Foreign business welcome
by Bill Clough
Dec 13, 2012 | 1642 views | 0 0 comments | 11 11 recommendations | email to a friend | print
Jason Collins photo
Sonya Lopez-Sosa, Port of Corpus Christi FTZ manager, talks to county commissioners about extending the foreign trade zone into Bee County during their meeting Nov. 30.
Jason Collins photo Sonya Lopez-Sosa, Port of Corpus Christi FTZ manager, talks to county commissioners about extending the foreign trade zone into Bee County during their meeting Nov. 30.
BEEVILLE — Beeville may seem to be isolated from the world community — but a quick check of the labels in clothing stores says otherwise.

County commissioners on Nov. 30 strengthened the county’s international import-export links by approving a request from the Port of Corpus Christi allowing it to extend its foreign trade zone (FTZ) to the county.

A foreign trade zone is the U.S. equivalent to a free trade zone — area near a port of entry considered to be outside the United States or outside U.S. Customs territory — in which a company can import foreign goods duty free until they enter the country.

The extensions are called FTZ service areas.

The Port also is hoping to extend its FTZ to include Jim Wells, Kleberg and possibly Aransas counties.

Sonya Lopez-Sosa, the Port’s FTZ manager, told commissioners the extension is cost-free.

By extending its FTZ, the Port hopes to attract more companies with foreign customers to operate in South Texas because more sites and acreage then is available.

Some of the added real estate are prime locations, such as Chase Field.

The FTZ board, based in Washington, began authorizing the expansion of existing FTZ sites nationwide in 2009 through its alternate site framework (ASF) program.

Of the 262 FTZ sites in the country, Lopez-Sosa explains, 62 percent have taken advantage of the ASF program to extend their sites.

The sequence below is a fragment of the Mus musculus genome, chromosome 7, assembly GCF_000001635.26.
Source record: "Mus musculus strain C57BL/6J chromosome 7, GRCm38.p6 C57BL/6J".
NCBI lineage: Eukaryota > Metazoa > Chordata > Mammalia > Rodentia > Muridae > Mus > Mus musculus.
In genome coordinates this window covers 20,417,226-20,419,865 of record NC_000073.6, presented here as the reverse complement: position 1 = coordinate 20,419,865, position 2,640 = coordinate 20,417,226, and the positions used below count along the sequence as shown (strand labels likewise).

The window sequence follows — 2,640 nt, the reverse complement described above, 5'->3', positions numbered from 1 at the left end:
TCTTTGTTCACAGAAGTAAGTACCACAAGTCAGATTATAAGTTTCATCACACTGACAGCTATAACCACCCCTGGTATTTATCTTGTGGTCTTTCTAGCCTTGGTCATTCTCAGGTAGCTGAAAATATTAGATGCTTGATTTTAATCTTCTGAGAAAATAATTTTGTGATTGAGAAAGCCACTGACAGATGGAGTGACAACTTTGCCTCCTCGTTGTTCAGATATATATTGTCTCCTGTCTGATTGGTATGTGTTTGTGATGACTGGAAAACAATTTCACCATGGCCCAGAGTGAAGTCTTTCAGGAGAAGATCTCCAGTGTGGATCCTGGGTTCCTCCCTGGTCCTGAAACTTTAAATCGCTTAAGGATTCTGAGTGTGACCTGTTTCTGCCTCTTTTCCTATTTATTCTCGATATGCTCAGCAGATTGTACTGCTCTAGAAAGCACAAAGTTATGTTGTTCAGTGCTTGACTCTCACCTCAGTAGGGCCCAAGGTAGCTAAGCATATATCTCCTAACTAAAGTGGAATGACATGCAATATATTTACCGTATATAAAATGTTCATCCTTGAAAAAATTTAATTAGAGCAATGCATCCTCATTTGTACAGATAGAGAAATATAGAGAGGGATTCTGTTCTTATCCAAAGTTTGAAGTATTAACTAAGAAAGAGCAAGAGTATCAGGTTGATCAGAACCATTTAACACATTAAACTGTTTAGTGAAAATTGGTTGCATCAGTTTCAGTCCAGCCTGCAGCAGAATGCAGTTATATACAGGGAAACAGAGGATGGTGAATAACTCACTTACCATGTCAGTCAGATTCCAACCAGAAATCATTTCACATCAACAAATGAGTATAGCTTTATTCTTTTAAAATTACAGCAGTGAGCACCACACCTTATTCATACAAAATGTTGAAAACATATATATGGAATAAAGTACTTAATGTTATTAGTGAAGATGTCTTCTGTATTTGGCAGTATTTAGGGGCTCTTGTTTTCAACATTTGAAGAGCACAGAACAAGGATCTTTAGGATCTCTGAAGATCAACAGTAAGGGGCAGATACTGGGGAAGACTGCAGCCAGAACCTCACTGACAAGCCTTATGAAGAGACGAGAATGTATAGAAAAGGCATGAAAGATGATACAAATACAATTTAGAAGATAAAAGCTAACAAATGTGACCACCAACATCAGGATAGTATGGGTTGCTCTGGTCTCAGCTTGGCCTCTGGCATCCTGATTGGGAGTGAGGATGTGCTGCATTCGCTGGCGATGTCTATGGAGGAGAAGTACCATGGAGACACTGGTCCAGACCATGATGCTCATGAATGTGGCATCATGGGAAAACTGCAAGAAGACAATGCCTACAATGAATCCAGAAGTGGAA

A highly active ASF site is adjacent to DFW airport in the Dallas-Fort Worth Metroplex.

The Port is authorized to extend its territory as long as the area is within 60 miles or 90 minutes’ driving time away.

Without going into specifics, Lopez-Sosa said she was in increasingly frequent contact with a group of Chinese businessmen who were interested in the South Texas FTZ site.

“I’ve had four visits from them in six months,” she said, “which is encouraging.”

Earlier this year, she had conversations with Joe Montez, executive director of the Bee Development Authority with headquarters at Chase Field.

County commissioners approved the request unanimously.

Benefits to the county include increased business, companies enjoy duty deferral and tax exemptions.

“We approved it. Now we’re waiting for something to happen,” County Judge David Silva says.

Whether businesses choose to locate in Bee County is a chicken-egg quandary. “I don’t think we’re going to see a plethora of business out of this,” Silva says. “But nothing can happen with an FTZ if the county isn’t part of it.”

Silva explains that a long-term vision is necessary, citing the construction of a wider and deeper Panama Canal, which would allow container vessels that normally dock at the highly congested Port of Los Angeles to use the Port of Corpus Christi.

That, combined with a new Mexican railroad line expected to extend from Panama to Nuevo Laredo, would mean increased truck traffic on both I-35 and on the long-proposed I-69. Both would mean more business for Beeville.

Seventeen companies, ranging from Halliburton to at least four refining companies, take advantage of the Port’s FTZ.

“Corpus Christi was the first to establish a foreign trade zone that was based on the refinery business,” Lopez-Sosa says.

Prior zones dealt with hardware, she explains, so many pieces of pipe, for instance. “But the refinery product flows through a pipe.”

The Port expects to file its extension requests in a couple of months and expects the extensions to be in place by March.

Bill Clough is a reporter at the Bee-Picayune and can be reached at 358-2550, ext. 122, or at

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